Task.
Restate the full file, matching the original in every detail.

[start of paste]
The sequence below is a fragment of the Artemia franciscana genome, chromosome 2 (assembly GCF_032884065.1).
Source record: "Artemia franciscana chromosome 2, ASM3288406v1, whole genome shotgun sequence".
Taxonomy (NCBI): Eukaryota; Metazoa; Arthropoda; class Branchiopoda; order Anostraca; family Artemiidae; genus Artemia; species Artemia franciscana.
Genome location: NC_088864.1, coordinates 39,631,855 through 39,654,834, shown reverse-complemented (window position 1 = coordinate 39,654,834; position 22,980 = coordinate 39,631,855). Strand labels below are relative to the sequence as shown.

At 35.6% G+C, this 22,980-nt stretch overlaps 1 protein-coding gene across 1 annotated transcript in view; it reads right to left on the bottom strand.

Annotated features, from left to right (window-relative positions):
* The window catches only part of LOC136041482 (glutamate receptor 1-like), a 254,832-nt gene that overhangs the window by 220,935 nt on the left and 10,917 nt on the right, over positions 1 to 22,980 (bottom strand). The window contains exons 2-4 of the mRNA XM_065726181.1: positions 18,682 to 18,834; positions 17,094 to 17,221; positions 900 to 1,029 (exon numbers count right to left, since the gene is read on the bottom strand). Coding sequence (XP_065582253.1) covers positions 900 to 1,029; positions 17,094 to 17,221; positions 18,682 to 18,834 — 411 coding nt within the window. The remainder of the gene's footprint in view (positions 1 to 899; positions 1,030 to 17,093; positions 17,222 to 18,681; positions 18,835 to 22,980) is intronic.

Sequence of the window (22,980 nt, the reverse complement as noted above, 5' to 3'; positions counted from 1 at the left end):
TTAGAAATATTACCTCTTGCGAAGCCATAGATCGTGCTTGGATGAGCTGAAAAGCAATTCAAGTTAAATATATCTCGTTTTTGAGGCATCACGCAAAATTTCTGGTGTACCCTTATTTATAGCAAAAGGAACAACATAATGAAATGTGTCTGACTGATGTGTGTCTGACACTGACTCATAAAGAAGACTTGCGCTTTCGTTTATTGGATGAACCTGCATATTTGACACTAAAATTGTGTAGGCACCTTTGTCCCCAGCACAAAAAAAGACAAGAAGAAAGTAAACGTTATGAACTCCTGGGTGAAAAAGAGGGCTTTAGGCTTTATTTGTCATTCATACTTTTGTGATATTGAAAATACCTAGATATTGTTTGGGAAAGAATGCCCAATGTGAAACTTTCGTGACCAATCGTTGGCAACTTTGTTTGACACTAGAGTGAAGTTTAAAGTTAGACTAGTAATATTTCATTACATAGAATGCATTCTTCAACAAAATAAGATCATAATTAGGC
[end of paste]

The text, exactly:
The sequence below is a fragment of the Artemia franciscana genome, chromosome 2 (assembly GCF_032884065.1).
Source record: "Artemia franciscana chromosome 2, ASM3288406v1, whole genome shotgun sequence".
Taxonomy (NCBI): Eukaryota; Metazoa; Arthropoda; class Branchiopoda; order Anostraca; family Artemiidae; genus Artemia; species Artemia franciscana.
Genome location: NC_088864.1, coordinates 39,631,855 through 39,654,834, shown reverse-complemented (window position 1 = coordinate 39,654,834; position 22,980 = coordinate 39,631,855). Strand labels below are relative to the sequence as shown.

At 35.6% G+C, this 22,980-nt stretch overlaps 1 protein-coding gene across 1 annotated transcript in view; it reads right to left on the bottom strand.

Annotated features, from left to right (window-relative positions):
* The window catches only part of LOC136041482 (glutamate receptor 1-like), a 254,832-nt gene that overhangs the window by 220,935 nt on the left and 10,917 nt on the right, over positions 1 to 22,980 (bottom strand). The window contains exons 2-4 of the mRNA XM_065726181.1: positions 18,682 to 18,834; positions 17,094 to 17,221; positions 900 to 1,029 (exon numbers count right to left, since the gene is read on the bottom strand). Coding sequence (XP_065582253.1) covers positions 900 to 1,029; positions 17,094 to 17,221; positions 18,682 to 18,834 — 411 coding nt within the window. The remainder of the gene's footprint in view (positions 1 to 899; positions 1,030 to 17,093; positions 17,222 to 18,681; positions 18,835 to 22,980) is intronic.

Sequence of the window (22,980 nt, the reverse complement as noted above, 5' to 3'; positions counted from 1 at the left end):
TTAGAAATATTACCTCTTGCGAAGCCATAGATCGTGCTTGGATGAGCTGAAAAGCAATTCAAGTTAAATATATCTCGTTTTTGAGGCATCACGCAAAATTTCTGGTGTACCCTTATTTATAGCAAAAGGAACAACATAATGAAATGTGTCTGACTGATGTGTGTCTGACACTGACTCATAAAGAAGACTTGCGCTTTCGTTTATTGGATGAACCTGCATATTTGACACTAAAATTGTGTAGGCACCTTTGTCCCCAGCACAAAAAAAGACAAGAAGAAAGTAAACGTTATGAACTCCTGGGTGAAAAAGAGGGCTTTAGGCTTTATTTGTCATTCATACTTTTGTGATATTGAAAATACCTAGATATTGTTTGGGAAAGAATGCCCAATGTGAAACTTTCGTGACCAATCGTTGGCAACTTTGTTTGACACTAGAGTGAAGTTTAAAGTTAGACTAGTAATATTTCATTACATAGAATGCATTCTTCAACAAAATAAGATCATAATTAGGC